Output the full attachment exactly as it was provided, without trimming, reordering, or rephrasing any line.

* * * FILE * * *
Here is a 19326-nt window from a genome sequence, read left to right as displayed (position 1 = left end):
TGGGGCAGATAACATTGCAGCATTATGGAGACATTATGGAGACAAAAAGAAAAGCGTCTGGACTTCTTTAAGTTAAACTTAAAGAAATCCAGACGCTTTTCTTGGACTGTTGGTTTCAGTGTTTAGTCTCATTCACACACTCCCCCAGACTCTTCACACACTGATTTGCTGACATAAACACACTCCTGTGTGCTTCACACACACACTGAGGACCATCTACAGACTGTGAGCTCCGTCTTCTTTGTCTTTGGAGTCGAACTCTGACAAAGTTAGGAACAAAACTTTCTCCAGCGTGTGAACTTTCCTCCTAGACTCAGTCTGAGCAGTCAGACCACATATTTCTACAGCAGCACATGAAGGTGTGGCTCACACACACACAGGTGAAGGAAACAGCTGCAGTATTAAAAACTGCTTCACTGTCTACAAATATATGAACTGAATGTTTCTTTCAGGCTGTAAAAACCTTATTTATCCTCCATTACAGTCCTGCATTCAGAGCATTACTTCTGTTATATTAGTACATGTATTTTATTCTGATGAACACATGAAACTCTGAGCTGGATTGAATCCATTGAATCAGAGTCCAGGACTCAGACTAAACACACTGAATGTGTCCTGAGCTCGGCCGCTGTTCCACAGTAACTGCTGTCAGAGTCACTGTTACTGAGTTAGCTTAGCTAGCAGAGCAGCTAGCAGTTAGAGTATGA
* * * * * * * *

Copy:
Here is a 19326-nt window from a genome sequence, read left to right as displayed (position 1 = left end):
TGGGGCAGATAACATTGCAGCATTATGGAGACATTATGGAGACAAAAAGAAAAGCGTCTGGACTTCTTTAAGTTAAACTTAAAGAAATCCAGACGCTTTTCTTGGACTGTTGGTTTCAGTGTTTAGTCTCATTCACACACTCCCCCAGACTCTTCACACACTGATTTGCTGACATAAACACACTCCTGTGTGCTTCACACACACACTGAGGACCATCTACAGACTGTGAGCTCCGTCTTCTTTGTCTTTGGAGTCGAACTCTGACAAAGTTAGGAACAAAACTTTCTCCAGCGTGTGAACTTTCCTCCTAGACTCAGTCTGAGCAGTCAGACCACATATTTCTACAGCAGCACATGAAGGTGTGGCTCACACACACACAGGTGAAGGAAACAGCTGCAGTATTAAAAACTGCTTCACTGTCTACAAATATATGAACTGAATGTTTCTTTCAGGCTGTAAAAACCTTATTTATCCTCCATTACAGTCCTGCATTCAGAGCATTACTTCTGTTATATTAGTACATGTATTTTATTCTGATGAACACATGAAACTCTGAGCTGGATTGAATCCATTGAATCAGAGTCCAGGACTCAGACTAAACACACTGAATGTGTCCTGAGCTCGGCCGCTGTTCCACAGTAACTGCTGTCAGAGTCACTGTTACTGAGTTAGCTTAGCTAGCAGAGCAGCTAGCAGTTAGAGTATGA